November 1, 2019
The Evil Repercussions of the American RevolutionHistorians in the News
tags: American Revolution
Thomas Paine’s aspiration for the revolutionaries of 1776 was “to begin the world over again” in America. In his colorful and ambitious new transnational history, Matthew Lockwood pays very little attention to that. He is interested in how the ripples caused by the American Revolution affected everywhere outside the modern United States. The narrative hops from Britain and Ireland to the Spanish Empire, Russia, India, Australia, Africa and China, with a glittering cast of historical characters, including Catherine the Great, Tupac Amaru II, Horatio Nelson, Tipu Sultan and the Qianlong Emperor.
Lockwood’s thesis in “To Begin the World Over Again” is bolder than a repetition of the well-known facts of foreign involvement in the Revolutionary War. The subtitle of his book — “How the American Revolution Devastated the Globe” — and his introduction set out eyebrow-raising claims, including that this is “the story of how Britain won the American Revolution.” Partly as a result, he writes, “for the vast majority of Earth’s inhabitants, who did not give a damn about a civil war in British North America or the ideas and ideals that inspired it, the American Revolution was a disaster.” He finds it at the root of a long list of ills, including increasing authoritarianism within Britain itself and the wider British Empire, the failure of Irish, Indian and Peruvian movements against imperialism, the Russian conquest of Crimea, the establishment of penal colonies in Australia and the growth of the global opium trade.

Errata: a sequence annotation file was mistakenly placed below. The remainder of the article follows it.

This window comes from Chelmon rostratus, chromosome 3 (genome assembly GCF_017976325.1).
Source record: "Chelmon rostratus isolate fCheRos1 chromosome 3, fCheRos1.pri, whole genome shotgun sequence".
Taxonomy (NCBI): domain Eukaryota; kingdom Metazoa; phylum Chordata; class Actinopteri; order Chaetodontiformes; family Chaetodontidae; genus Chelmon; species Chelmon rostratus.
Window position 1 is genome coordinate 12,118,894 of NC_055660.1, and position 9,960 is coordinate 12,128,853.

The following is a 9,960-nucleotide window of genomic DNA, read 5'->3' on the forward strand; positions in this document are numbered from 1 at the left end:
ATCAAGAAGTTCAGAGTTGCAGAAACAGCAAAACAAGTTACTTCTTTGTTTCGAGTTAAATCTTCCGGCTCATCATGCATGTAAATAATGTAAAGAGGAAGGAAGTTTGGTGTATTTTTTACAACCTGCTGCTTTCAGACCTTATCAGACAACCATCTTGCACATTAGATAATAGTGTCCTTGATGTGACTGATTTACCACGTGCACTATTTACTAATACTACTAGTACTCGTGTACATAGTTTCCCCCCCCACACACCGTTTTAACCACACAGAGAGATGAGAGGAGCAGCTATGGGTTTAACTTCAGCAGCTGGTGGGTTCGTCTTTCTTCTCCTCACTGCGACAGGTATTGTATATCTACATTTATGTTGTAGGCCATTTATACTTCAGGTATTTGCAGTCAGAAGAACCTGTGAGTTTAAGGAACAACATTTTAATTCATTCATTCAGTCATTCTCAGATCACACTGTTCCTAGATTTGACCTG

Lockwood, an assistant professor of history at the University of Alabama, has a keen eye for a good yarn, and there are enthralling glimpses here of individual lives buffeted by the American Revolution. John Randall was born into slavery in Connecticut in 1764, joined the British Army as a teenager to fight against his American enslavers, escaped back to Britain with his regiment, stole a watch and was transported to Australia aboard the First Fleet. John Aitken was a Scottish burglar, highwayman and self-confessed rapist who traveled to America and returned to operate as a sort of primitive terrorist for the American cause, setting off incendiary devices (without as much effect as he hoped) in British dockyards until he was caught and hanged in 1777. James Leadner Cathcart was an American sailor born in Ireland who was among those taken captive by Algerian pirates and forced into slavery in 1785, after a British consul spitefully informed the Algerians that American vessels “were good prizes and wished them success in their attempts to capture those who refused allegiance” to Britain.
But Lockwood’s grander claim that the Revolution “devastated the globe” relies on the reader’s sense of a “butterfly effect”: that the flap of a butterfly’s wings in Brazil can set off a tornado in Texas. What soon becomes clear even from the evidence Lockwood presents is that all of these events had much deeper pre-existing causes and in many cases more immediate triggers than Betsy Ross flapping a flag.
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